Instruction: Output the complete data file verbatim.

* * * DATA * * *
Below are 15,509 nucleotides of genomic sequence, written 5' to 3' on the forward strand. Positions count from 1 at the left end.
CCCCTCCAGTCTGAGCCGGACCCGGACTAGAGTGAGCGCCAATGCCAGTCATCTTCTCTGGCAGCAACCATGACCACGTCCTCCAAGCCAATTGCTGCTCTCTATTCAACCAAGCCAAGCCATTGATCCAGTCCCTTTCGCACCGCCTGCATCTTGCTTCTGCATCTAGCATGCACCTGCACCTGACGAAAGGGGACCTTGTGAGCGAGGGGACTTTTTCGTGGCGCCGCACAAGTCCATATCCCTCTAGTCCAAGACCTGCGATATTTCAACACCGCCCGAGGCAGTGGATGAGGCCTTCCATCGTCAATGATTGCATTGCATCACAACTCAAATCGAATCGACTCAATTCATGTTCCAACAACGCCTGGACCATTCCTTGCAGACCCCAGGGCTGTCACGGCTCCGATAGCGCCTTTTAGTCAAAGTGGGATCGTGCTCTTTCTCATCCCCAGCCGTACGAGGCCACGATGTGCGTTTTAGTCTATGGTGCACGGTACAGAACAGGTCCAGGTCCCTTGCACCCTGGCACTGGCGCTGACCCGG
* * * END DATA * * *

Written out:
Below are 15,509 nucleotides of genomic sequence, written 5' to 3' on the forward strand. Positions count from 1 at the left end.
CCCCTCCAGTCTGAGCCGGACCCGGACTAGAGTGAGCGCCAATGCCAGTCATCTTCTCTGGCAGCAACCATGACCACGTCCTCCAAGCCAATTGCTGCTCTCTATTCAACCAAGCCAAGCCATTGATCCAGTCCCTTTCGCACCGCCTGCATCTTGCTTCTGCATCTAGCATGCACCTGCACCTGACGAAAGGGGACCTTGTGAGCGAGGGGACTTTTTCGTGGCGCCGCACAAGTCCATATCCCTCTAGTCCAAGACCTGCGATATTTCAACACCGCCCGAGGCAGTGGATGAGGCCTTCCATCGTCAATGATTGCATTGCATCACAACTCAAATCGAATCGACTCAATTCATGTTCCAACAACGCCTGGACCATTCCTTGCAGACCCCAGGGCTGTCACGGCTCCGATAGCGCCTTTTAGTCAAAGTGGGATCGTGCTCTTTCTCATCCCCAGCCGTACGAGGCCACGATGTGCGTTTTAGTCTATGGTGCACGGTACAGAACAGGTCCAGGTCCCTTGCACCCTGGCACTGGCGCTGACCCGG